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Thursday, April 24, 2014

Closing Thought For the Night: Affirmative Action and Dr. Neil deGrasse Tyson (Originally To Have Been a Facebook Page Post)

Think about this: Dr. Neil deGrasse Tyson, an African-American man of Puerto Rican descent, had to overcome ethnic discrimination (including ethnic stereoptying), for example. Nobody just gave his Ph.D. to him because he was a Black man who'd been presumptuously asked if he wanted to be an athlete.

Why, then, should other Blacks and Hispanics be unfairly favored or unfavored? Dr. Tyson had to work to get where he is today, even though Affirmative Action became part of the law when he was 14 years old. He stated:

"Interestingly, when I applied to Cornell, my application dripped of my passion for the study and research of the Universe. Somehow the admissions office brought my application to the attention of the late Dr. Sagan, and he actually took the initiative and care to contact me. He was very inspirational and a most powerful influence. Dr. Sagan was as great as the universe, an effective mentor." (PBS NOVA, "A Conversation With Neil Tyson")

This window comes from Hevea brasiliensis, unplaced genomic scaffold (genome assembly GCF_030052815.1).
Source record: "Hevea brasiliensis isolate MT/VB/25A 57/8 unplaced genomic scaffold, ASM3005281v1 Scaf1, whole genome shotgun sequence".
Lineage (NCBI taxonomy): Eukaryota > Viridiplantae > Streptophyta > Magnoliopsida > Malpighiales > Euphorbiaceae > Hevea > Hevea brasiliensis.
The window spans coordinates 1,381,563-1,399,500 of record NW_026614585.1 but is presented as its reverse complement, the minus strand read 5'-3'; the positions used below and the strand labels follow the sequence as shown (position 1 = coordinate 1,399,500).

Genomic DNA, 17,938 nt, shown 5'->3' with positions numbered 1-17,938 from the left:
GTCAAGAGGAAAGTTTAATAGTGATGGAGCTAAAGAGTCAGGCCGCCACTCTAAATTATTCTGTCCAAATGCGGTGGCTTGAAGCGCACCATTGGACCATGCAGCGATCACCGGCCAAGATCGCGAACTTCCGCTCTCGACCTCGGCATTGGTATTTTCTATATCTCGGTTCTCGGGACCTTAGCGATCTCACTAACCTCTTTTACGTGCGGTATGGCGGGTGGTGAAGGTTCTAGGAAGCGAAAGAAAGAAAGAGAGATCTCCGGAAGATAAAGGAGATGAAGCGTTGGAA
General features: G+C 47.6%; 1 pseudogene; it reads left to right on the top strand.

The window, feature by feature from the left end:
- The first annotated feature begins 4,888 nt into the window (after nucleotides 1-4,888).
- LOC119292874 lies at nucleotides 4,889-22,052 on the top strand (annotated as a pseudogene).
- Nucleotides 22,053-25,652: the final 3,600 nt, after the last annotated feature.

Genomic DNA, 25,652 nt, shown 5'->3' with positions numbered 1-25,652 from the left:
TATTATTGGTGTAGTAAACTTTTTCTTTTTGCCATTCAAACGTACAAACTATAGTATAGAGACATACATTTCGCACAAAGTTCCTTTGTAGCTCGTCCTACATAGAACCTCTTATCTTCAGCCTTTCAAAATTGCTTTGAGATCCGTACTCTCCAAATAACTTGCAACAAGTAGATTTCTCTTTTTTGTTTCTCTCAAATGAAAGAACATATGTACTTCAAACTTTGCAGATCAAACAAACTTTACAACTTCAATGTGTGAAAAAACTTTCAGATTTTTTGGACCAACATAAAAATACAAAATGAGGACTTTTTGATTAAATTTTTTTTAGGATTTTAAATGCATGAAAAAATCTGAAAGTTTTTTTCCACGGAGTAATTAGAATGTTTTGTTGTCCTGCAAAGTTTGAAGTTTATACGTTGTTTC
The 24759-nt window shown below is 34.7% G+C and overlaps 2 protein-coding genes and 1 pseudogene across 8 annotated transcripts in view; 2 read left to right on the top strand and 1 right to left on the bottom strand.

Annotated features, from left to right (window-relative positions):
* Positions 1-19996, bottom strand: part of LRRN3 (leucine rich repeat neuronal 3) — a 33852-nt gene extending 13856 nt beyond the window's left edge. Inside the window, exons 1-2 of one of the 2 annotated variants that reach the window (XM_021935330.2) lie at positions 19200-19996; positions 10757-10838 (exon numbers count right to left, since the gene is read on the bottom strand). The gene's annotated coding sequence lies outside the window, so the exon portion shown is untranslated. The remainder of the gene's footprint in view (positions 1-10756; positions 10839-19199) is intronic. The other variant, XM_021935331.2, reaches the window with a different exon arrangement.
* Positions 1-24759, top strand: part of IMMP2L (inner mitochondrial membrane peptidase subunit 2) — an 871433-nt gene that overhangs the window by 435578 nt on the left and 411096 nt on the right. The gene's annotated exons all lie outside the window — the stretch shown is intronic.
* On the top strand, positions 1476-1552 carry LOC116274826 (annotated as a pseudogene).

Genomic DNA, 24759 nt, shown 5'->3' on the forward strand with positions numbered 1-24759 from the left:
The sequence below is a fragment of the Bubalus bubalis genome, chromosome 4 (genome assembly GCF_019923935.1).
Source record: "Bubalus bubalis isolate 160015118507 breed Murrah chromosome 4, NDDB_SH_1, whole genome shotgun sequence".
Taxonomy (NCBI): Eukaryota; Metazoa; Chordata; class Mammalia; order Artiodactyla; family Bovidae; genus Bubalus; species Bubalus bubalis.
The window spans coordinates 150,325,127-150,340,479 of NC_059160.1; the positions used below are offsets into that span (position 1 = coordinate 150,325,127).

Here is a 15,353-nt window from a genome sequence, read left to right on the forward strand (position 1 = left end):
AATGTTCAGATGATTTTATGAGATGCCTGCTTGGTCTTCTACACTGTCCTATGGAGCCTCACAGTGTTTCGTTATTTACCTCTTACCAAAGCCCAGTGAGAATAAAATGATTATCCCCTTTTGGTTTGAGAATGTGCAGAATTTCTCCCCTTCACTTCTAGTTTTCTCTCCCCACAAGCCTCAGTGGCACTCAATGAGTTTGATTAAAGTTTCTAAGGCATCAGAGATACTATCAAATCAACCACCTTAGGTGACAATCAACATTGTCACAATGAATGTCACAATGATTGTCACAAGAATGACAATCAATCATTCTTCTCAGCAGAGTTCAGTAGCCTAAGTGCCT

Before that, "Neil attended the Bronx High School of Science and passionately studied astronomy.  He made a name for himself in the astronomy community by giving lectures at the age of 15." (Parle Magazine, "Dr. Neil deGrasse Tyson – The Prodigy Astronomer")

Dr. Sagan didn't look at Neil Tyson because he was Black. He looked at him because he was intelligent, studious, and driven to work hard.

As someone quoted Dr. Martin Luther King here, "I have a dream that my four little children will one day live in a nation where they will not be judged by the color of their skin, but by the content of their character." And that's what the to-be Dr. Neil deGrasse Tyson was judged by.
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